The pain you feel because of a toothache can be extremely annoying or unbearable. When you start feeling pain due to throbbing teeth and gums, seeing your dentist should be a priority. However, there will be times that a dentist appointment couldn’t be possible—especially now that we’re fighting the coronavirus pandemic that requires you to do social distancing and stay at home.
In times like this, home remedies are your next best shot for short-term relief. There are safe home remedies you can easily do that experts say relieve toothache fast. Here are some of them:
Rinse Your Mouth with Warm Saltwater
A saltwater rinse is just salt and warm water, but it can clean the infected area and take out any infected fluid from inside your mouth. According to New York-based dentist Jennifer Jablow, using a saltwater rinse can reduce inflammation, help clear out bacteria, and promote healing.
To make a saltwater rinse, just mix half a teaspoon of salt to 6 to 8 ounces of warm water. Once the salt dissolves, swish the solution around your mouth. After 20 to 30 seconds, spit it out and repeat the process once or twice.
Rub Sensitive Toothpaste After You Brush Your Teeth
Formulated for sensitive teeth, sensitive toothpaste can also relieve general tooth pain and can be used for spot-treating toothaches.
Kristen Geist, DDS, recommends rubbing a small amount of the sensitive toothpaste around the painful or sensitive tooth after brushing your teeth. It’s recommended to apply twice a day to help subdue pain in your tooth and surrounding gums.
Apply a Dab of Clove Oil
Clove oil is known as a natural numbing agent that soothes nerve pain. According to Jablow, a dab of the oil can also be used to relieve toothache pain.
Just dip a cotton swab or cotton ball to absorb a small amount of the oil (don’t drench the tip). Hold it against the aching tooth for around 5 to 10 minutes or until you feel relieved.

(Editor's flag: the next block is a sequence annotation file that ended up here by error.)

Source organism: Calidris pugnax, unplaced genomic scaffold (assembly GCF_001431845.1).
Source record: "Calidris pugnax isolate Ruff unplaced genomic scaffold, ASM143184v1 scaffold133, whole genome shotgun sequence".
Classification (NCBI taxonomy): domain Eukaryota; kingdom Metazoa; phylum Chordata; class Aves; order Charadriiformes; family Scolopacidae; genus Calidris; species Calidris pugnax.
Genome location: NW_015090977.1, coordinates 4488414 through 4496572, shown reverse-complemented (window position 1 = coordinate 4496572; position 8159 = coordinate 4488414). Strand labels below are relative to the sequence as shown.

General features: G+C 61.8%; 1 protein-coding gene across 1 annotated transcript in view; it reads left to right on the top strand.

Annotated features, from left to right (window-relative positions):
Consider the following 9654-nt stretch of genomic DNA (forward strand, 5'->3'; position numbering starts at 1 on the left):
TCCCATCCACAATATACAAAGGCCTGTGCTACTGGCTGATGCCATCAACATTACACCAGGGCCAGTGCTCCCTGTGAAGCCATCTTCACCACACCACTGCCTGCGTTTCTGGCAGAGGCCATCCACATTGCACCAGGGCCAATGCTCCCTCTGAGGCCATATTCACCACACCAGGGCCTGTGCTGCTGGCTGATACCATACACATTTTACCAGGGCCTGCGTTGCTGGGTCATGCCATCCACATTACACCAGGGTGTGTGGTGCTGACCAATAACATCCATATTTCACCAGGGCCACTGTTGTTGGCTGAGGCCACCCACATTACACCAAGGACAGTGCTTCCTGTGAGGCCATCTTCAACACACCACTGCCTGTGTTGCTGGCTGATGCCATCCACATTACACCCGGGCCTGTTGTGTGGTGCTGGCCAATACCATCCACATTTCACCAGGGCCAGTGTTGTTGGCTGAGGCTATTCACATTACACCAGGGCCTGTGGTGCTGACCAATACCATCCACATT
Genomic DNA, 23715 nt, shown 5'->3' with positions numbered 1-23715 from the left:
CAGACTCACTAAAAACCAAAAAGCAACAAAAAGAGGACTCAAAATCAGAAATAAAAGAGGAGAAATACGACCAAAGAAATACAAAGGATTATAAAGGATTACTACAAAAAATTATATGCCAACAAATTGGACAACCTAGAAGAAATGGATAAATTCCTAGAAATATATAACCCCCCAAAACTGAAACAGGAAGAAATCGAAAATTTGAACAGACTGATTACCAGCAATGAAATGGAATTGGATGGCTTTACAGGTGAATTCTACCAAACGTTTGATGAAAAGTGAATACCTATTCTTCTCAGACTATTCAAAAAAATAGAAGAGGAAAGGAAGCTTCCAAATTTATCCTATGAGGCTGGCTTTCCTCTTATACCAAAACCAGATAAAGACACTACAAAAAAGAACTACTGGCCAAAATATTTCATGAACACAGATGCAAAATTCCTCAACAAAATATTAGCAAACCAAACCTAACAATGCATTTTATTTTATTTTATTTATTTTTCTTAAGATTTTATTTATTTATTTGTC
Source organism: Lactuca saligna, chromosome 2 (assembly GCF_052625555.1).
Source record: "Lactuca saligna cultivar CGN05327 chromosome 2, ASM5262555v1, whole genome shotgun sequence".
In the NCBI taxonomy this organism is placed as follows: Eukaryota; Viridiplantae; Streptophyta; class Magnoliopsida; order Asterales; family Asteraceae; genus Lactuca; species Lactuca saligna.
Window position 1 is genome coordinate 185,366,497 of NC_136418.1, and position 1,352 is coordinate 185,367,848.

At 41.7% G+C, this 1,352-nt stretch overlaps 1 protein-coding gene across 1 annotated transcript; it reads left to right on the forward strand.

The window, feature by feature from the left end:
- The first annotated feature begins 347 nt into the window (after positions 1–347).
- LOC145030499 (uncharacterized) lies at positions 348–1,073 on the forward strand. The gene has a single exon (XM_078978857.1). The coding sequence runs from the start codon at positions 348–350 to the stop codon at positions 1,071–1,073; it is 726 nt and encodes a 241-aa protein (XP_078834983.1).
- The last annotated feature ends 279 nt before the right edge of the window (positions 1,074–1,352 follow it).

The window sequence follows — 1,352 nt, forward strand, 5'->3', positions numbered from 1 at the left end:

Take an Over-the-Counter Pain Reliever
Geist says that ibuprofen (Advil) and acetaminophen (Tylenol) are effective in managing tooth pain. You don’t need a prescription for these as they are available over the counter. Ibuprofen is an anti-inflammatory medicine, while acetaminophen is a pain-reliever. For dosing instructions, you can call your dentist or check the medicine label.
What Causes a Toothache?
The American Dental Association (ADA) says that toothache can be due to cavity, gum disease, abscess, or an impacted tooth. Mayo Clinic adds sinus infection, food build-up between the teeth, and trauma like a fall that damaged a tooth to the list of possible causes.
Toothaches can also be caused by nerve irritation. This is when the tooth pulp, the soft part of your tooth where the nerve is found, becomes irritated.
It can also be because tissues around your tooth have become irritated. This may require a root canal.
When Should You See a Dentist?
Aside from general pain and throbbing, Geist says that you should call a dentist if you notice swelling, fever, pus, and other signs of infection like bleeding, foul taste in the mouth, and extreme sensitivity to hot and cold.
If you can’t see your dentist due to the pandemic, try calling for a prescription for antibiotics that will get you through while on quarantine.